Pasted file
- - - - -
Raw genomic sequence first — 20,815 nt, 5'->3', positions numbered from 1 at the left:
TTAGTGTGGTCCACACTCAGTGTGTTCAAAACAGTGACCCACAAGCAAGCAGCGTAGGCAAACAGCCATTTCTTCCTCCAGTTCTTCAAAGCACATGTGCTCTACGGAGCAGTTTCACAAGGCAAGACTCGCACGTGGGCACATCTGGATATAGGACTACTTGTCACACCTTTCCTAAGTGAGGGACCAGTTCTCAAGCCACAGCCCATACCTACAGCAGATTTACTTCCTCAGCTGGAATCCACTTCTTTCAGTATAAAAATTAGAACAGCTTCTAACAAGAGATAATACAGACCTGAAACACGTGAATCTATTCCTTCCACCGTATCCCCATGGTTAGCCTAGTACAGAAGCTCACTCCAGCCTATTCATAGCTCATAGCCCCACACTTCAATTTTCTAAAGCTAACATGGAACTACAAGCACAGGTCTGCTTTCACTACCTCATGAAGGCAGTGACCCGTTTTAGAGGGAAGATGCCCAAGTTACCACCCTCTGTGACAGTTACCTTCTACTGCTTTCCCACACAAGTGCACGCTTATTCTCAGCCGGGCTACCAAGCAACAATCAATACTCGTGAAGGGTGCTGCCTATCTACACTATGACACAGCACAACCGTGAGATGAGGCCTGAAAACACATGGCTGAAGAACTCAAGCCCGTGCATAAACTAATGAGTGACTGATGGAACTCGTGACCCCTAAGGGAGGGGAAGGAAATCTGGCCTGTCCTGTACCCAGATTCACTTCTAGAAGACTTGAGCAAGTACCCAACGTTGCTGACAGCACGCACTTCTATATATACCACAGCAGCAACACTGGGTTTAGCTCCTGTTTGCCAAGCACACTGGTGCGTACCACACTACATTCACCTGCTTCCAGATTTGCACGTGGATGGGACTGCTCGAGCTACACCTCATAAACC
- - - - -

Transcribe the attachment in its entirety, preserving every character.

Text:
Raw genomic sequence first — 20,815 nt, 5'->3', positions numbered from 1 at the left:
TTAGTGTGGTCCACACTCAGTGTGTTCAAAACAGTGACCCACAAGCAAGCAGCGTAGGCAAACAGCCATTTCTTCCTCCAGTTCTTCAAAGCACATGTGCTCTACGGAGCAGTTTCACAAGGCAAGACTCGCACGTGGGCACATCTGGATATAGGACTACTTGTCACACCTTTCCTAAGTGAGGGACCAGTTCTCAAGCCACAGCCCATACCTACAGCAGATTTACTTCCTCAGCTGGAATCCACTTCTTTCAGTATAAAAATTAGAACAGCTTCTAACAAGAGATAATACAGACCTGAAACACGTGAATCTATTCCTTCCACCGTATCCCCATGGTTAGCCTAGTACAGAAGCTCACTCCAGCCTATTCATAGCTCATAGCCCCACACTTCAATTTTCTAAAGCTAACATGGAACTACAAGCACAGGTCTGCTTTCACTACCTCATGAAGGCAGTGACCCGTTTTAGAGGGAAGATGCCCAAGTTACCACCCTCTGTGACAGTTACCTTCTACTGCTTTCCCACACAAGTGCACGCTTATTCTCAGCCGGGCTACCAAGCAACAATCAATACTCGTGAAGGGTGCTGCCTATCTACACTATGACACAGCACAACCGTGAGATGAGGCCTGAAAACACATGGCTGAAGAACTCAAGCCCGTGCATAAACTAATGAGTGACTGATGGAACTCGTGACCCCTAAGGGAGGGGAAGGAAATCTGGCCTGTCCTGTACCCAGATTCACTTCTAGAAGACTTGAGCAAGTACCCAACGTTGCTGACAGCACGCACTTCTATATATACCACAGCAGCAACACTGGGTTTAGCTCCTGTTTGCCAAGCACACTGGTGCGTACCACACTACATTCACCTGCTTCCAGATTTGCACGTGGATGGGACTGCTCGAGCTACACCTCATAAACC